Fees & Your 5 Common Questions to Investing

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If you own any mutual funds, index funds or Exchange Traded Funds (ETFs) you need to understand the impact of those fees on your investments. A tiny fee of 0.08% can cost you thousands of dollars over the long-term. Even when people save and invest diligently over their entire lives in funds, they unknowingly lose thousands in fees, hence they have to continue working past the age of 65 just to get by.

What fee?
All mutual funds, index funds and ETFs carry fees, the fee is known as the Management Expense Ratio (MER). The MER is used to pay for expenses incurred by the fund company for managing the fund. Even index funds cost money to manage, the fund company needs to cover the cost of staff, offices, IT systems, and marketing.

I don't pay fees, my company charges $0 commission for trading ETFs
The $0 commission is for buying and selling ETFs, and it's great you are able to trade ETFs for free. But the ETFs themselves still charge you the MER fee, which is like a hidden fee, because it's deducted immediately before you see any gains or losses.

Do I still pay the fee if my funds do poorly?
Yes, the MER fees is charged regardless of how well or how poorly your funds perform, let's take a look at two examples (where the MER is 2%):

Example 1: Your funds do really well and gain 5%
Your actual return: 5% - 2% = 3%

Example 2: Your funds do poorly and loose -4%
Your actual return: -4% - 2% = -6%

As you can see from the above examples, in good times your gain is reduced by the fee. In bad times your loss is amplified by the fee.

How much am I paying in fees?
How much you pay in fees depends on the MER, how much you invest, and how long you stay invested. Let's take a look at some examples:

Assumptions:
Yearly contributions, in addition to amount invested: $1200 ($100/month)
Average Rate of Return: 8%

In Canada the average MER is 2.2%, and the average amount held in a retirement account (RRSP similar to a 401k) is $100,000. Therefore the average Canadian over their lifetime could pay $642,212 in fees. I don't know about you but I could sure use an extra $642K.

How to save on the fees?
Don't invest in mutual funds, index funds, or ETFs, instead invest in individual stocks. But not just any stocks, only invest in quality stocks when they are undervalued (priced low). How do you find quality stocks? Just apply the 12 Rules of Simply Investing.


But I have questions and concerns about investing by myself
I understand you'll have questions about investing on your own versus buying a mutual/index fund, let's get to your questions right now:

1. Isn't it safer to buy mutual/index/ETF funds?
No it is not safer. Funds take your money and buy stocks with it. You can invest directly in stocks by yourself. At the end of the day with either option you are owning stocks. When you invest by yourself you only invest in companies that pass the 12 Rules of Simply Investing, with funds you are inadvertently buying stocks are are overvalued, have high debt, are not recession proof, are not profitable, and don't pay dividends.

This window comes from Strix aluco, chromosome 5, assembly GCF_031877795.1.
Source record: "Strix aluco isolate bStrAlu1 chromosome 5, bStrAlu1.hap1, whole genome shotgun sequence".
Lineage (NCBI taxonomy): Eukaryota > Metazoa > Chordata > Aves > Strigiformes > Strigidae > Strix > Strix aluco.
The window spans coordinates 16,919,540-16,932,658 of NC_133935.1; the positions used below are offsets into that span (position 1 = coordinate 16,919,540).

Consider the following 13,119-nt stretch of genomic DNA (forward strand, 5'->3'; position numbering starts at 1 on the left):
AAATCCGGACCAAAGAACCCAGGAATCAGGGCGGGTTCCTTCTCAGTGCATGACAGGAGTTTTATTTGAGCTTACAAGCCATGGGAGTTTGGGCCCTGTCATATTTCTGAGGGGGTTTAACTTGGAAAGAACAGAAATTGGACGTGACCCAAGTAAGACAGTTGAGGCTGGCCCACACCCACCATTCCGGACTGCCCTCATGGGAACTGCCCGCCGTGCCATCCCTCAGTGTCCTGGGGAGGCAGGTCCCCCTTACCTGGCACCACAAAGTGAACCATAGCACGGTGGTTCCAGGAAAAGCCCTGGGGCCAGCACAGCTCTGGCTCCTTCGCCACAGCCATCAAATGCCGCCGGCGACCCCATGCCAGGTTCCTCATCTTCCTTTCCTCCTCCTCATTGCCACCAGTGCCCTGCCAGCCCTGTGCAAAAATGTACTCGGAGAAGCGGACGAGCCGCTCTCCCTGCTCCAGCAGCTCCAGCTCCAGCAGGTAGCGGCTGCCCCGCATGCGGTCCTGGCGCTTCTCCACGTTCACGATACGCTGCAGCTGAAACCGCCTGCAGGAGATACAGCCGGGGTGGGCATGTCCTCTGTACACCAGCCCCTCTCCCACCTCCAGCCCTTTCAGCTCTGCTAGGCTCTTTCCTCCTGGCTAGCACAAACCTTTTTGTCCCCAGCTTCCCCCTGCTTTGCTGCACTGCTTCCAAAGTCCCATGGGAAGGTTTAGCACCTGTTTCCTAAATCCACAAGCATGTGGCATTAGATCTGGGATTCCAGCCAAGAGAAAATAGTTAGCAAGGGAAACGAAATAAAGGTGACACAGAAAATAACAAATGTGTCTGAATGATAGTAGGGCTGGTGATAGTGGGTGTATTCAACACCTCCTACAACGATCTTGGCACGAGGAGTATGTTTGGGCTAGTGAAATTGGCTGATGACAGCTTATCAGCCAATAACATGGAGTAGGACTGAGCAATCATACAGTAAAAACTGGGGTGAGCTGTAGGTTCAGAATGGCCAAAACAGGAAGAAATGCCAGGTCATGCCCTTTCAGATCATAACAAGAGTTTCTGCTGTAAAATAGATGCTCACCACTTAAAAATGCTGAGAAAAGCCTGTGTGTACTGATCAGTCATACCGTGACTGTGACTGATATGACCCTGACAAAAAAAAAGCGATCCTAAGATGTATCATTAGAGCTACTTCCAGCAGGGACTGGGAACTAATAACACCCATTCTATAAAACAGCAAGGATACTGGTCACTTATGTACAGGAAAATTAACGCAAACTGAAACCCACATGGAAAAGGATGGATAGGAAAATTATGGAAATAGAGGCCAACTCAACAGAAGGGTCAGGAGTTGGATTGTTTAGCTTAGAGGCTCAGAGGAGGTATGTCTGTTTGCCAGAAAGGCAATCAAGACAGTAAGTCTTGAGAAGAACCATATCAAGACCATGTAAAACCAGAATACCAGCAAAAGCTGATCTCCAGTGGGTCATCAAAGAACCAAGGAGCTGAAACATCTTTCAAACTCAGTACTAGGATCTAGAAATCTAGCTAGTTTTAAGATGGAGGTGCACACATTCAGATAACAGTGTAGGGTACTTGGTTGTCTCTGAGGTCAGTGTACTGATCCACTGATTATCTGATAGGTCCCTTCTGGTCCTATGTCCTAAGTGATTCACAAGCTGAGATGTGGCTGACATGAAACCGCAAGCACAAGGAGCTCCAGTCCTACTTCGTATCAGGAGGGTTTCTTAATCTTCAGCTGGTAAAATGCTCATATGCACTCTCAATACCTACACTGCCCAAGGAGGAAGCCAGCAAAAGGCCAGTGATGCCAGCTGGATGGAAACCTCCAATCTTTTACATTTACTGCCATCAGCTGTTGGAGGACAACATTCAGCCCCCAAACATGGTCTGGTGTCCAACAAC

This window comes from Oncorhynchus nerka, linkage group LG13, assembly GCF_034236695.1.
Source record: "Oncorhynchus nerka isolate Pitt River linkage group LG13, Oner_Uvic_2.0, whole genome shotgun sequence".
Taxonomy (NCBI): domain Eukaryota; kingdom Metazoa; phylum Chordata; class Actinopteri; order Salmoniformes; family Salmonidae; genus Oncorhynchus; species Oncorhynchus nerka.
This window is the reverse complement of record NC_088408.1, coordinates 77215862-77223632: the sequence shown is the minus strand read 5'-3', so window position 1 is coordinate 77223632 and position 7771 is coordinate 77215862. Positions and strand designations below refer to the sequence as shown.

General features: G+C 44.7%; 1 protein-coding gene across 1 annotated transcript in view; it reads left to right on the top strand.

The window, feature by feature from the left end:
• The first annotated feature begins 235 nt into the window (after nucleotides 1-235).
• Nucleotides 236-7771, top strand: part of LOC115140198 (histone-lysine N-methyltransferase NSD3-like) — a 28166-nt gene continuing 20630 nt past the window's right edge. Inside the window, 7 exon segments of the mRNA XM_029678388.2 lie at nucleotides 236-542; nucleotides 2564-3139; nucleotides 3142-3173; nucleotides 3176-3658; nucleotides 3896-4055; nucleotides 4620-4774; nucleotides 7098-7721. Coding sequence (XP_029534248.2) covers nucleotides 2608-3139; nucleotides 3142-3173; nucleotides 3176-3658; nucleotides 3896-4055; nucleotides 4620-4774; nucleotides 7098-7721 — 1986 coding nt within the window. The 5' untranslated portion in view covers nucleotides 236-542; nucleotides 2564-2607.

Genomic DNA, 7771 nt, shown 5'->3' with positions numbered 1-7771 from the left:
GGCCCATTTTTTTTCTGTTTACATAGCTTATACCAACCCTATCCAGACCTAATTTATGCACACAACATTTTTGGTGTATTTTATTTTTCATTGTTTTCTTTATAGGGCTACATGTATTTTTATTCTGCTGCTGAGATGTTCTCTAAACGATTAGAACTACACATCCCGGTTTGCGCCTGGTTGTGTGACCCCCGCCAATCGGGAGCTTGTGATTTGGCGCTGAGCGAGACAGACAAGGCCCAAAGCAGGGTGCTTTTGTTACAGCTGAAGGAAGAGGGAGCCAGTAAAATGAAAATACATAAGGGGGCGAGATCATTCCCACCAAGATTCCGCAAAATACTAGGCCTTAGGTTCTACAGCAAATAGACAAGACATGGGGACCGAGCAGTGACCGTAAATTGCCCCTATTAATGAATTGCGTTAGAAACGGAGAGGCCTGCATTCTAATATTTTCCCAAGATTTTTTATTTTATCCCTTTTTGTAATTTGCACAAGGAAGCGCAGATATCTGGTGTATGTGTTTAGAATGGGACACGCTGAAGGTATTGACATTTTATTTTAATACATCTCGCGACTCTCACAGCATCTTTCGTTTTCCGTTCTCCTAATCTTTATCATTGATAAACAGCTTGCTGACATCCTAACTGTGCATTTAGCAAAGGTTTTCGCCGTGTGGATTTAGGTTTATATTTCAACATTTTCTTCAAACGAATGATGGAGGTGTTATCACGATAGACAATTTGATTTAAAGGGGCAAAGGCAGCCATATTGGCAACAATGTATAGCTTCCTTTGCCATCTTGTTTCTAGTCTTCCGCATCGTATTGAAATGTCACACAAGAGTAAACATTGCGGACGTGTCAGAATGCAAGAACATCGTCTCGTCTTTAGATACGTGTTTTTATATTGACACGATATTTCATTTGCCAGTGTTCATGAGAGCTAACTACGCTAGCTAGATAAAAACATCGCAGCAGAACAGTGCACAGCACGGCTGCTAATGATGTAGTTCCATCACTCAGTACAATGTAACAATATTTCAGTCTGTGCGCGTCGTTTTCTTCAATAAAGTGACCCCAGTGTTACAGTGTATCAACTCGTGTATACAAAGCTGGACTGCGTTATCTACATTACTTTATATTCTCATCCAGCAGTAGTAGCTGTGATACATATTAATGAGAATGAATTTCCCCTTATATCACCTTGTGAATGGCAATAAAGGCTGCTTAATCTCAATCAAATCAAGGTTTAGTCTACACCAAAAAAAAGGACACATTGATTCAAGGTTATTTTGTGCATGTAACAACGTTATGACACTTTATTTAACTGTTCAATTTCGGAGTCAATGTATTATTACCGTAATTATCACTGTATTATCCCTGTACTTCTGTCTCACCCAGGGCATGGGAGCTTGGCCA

2. I'm too scared, I don't know what stocks to buy.
The Simply Investing Course teaches you step-by-step how to select quality stocks. If you have no time for the Course, the Simply Investing Report applies the 12 Rules of Simply Investing to over 245 stocks each month for you. Simply Investing helps you build a resilient portfolio that provides you with growing passive income regardless of stock market conditions.

3. Isn't investing complicated?
No it is not complicated. Both my kids started investing at the age of 9. My goal is to make investing as simple as possible, I teach in plain English with no jargon. You do not need a degree in finance or accounting in order to be a successful investor.

4. But mutual/index funds give me greater diversification.
Yes, you will get greater diversification, some funds hold over 4000 stocks. But with so many stocks you can virtually guarantee that some stocks will be overvalued, have high debt, are not recession proof, are not profitable, and don't pay dividends. I've written about the risk of over diversification here.


5. Isn't investing time consuming?
No, you do not need to spend hours and hours researching which stocks to buy. The Simply Investing Course teaches you (without jargon) how to build a resilient stock portfolio that'll generate growing income for you each year regardless of stock market conditions. The course also comes with a simple checklist that you can use to find quality stocks that are priced low (undervalued). If you don't have time to fill out the checklist, the Simply Investing Report is an even faster way to get started. Each month in the Report, I apply the 12 Rules of Simply Investing to over 245 stocks and show you exactly which ones are quality stocks and are priced low. Remember you don't need to spend time every week or every month, you only fill out the checklist when you are ready to invest, for most people its about 2-4 times a year.

I'm here to help

I can help you to start investing today, why re-invent the wheel when you can learn from my 20-years of being in the stock market. I've witnessed first hand the ups and downs of the market, and I know what it's like to start investing your hard earned money. I created the 12 Rule of Simply Investing to help you get started right away, so you don't have to wait on the sidelines any longer. The sooner you start investing the sooner you will be on your path to financial freedom.

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1 comment

Ace your finance

Amazing post. Helpful.

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